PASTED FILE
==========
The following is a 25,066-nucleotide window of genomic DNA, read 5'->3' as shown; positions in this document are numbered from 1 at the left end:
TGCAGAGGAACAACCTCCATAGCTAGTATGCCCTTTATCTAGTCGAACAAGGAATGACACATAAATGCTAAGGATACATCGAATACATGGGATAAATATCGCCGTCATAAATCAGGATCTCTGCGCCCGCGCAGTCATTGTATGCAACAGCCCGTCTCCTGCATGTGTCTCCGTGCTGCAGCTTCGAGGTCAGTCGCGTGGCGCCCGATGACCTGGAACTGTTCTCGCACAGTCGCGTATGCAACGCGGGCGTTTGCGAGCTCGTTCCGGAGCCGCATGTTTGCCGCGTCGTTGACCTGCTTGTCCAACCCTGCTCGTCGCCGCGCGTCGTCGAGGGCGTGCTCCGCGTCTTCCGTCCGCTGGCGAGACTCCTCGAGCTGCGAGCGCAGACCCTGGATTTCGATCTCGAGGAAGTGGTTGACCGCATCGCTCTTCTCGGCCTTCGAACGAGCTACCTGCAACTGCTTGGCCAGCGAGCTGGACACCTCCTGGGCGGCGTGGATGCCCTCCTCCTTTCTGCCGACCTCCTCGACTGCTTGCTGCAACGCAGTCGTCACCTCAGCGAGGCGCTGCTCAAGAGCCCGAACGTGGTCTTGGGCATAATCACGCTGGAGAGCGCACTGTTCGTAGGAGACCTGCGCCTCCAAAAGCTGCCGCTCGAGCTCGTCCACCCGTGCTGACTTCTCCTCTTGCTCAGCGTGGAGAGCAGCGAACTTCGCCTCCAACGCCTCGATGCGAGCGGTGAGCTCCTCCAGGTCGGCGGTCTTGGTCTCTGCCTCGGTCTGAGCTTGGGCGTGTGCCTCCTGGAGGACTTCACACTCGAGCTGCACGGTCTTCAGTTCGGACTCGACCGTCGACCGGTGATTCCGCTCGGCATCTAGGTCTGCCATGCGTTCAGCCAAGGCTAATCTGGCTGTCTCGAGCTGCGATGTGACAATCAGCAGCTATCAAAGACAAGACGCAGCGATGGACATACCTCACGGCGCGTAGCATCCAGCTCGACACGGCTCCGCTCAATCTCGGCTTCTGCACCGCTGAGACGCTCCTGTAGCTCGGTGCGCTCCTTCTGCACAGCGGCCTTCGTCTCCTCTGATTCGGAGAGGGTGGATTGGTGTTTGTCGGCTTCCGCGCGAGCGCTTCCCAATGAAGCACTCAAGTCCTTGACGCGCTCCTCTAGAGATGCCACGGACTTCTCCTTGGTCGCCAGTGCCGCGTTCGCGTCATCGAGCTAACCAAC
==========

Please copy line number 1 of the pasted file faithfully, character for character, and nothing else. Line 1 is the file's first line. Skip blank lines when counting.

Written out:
The following is a 25,066-nucleotide window of genomic DNA, read 5'->3' as shown; positions in this document are numbered from 1 at the left end: